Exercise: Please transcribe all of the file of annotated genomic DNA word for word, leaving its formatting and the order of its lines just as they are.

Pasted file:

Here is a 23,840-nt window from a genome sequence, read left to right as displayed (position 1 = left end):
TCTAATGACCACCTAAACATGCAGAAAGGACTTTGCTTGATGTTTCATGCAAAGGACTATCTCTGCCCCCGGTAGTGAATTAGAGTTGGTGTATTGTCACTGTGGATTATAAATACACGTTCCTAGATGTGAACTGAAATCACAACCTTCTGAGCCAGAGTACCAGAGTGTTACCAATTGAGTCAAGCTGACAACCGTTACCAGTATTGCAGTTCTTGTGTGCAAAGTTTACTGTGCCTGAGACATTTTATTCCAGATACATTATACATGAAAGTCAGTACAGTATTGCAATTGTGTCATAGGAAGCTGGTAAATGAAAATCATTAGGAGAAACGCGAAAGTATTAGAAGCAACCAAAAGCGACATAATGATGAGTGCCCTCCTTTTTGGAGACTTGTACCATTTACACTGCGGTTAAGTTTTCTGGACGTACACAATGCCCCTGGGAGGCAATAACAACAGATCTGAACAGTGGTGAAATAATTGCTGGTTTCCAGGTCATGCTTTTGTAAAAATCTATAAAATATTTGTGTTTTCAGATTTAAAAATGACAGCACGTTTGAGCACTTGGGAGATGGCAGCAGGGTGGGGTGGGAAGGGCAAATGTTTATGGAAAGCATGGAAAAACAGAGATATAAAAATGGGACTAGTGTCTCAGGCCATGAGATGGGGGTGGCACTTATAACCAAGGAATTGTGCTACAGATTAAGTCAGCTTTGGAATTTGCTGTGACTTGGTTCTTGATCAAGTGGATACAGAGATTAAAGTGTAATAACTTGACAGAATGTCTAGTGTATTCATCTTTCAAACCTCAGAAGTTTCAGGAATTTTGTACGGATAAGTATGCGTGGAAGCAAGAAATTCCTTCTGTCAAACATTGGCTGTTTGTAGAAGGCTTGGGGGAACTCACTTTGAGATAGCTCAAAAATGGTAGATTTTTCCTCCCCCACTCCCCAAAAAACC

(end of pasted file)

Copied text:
Here is a 23,840-nt window from a genome sequence, read left to right as displayed (position 1 = left end):
TCTAATGACCACCTAAACATGCAGAAAGGACTTTGCTTGATGTTTCATGCAAAGGACTATCTCTGCCCCCGGTAGTGAATTAGAGTTGGTGTATTGTCACTGTGGATTATAAATACACGTTCCTAGATGTGAACTGAAATCACAACCTTCTGAGCCAGAGTACCAGAGTGTTACCAATTGAGTCAAGCTGACAACCGTTACCAGTATTGCAGTTCTTGTGTGCAAAGTTTACTGTGCCTGAGACATTTTATTCCAGATACATTATACATGAAAGTCAGTACAGTATTGCAATTGTGTCATAGGAAGCTGGTAAATGAAAATCATTAGGAGAAACGCGAAAGTATTAGAAGCAACCAAAAGCGACATAATGATGAGTGCCCTCCTTTTTGGAGACTTGTACCATTTACACTGCGGTTAAGTTTTCTGGACGTACACAATGCCCCTGGGAGGCAATAACAACAGATCTGAACAGTGGTGAAATAATTGCTGGTTTCCAGGTCATGCTTTTGTAAAAATCTATAAAATATTTGTGTTTTCAGATTTAAAAATGACAGCACGTTTGAGCACTTGGGAGATGGCAGCAGGGTGGGGTGGGAAGGGCAAATGTTTATGGAAAGCATGGAAAAACAGAGATATAAAAATGGGACTAGTGTCTCAGGCCATGAGATGGGGGTGGCACTTATAACCAAGGAATTGTGCTACAGATTAAGTCAGCTTTGGAATTTGCTGTGACTTGGTTCTTGATCAAGTGGATACAGAGATTAAAGTGTAATAACTTGACAGAATGTCTAGTGTATTCATCTTTCAAACCTCAGAAGTTTCAGGAATTTTGTACGGATAAGTATGCGTGGAAGCAAGAAATTCCTTCTGTCAAACATTGGCTGTTTGTAGAAGGCTTGGGGGAACTCACTTTGAGATAGCTCAAAAATGGTAGATTTTTCCTCCCCCACTCCCCAAAAAACC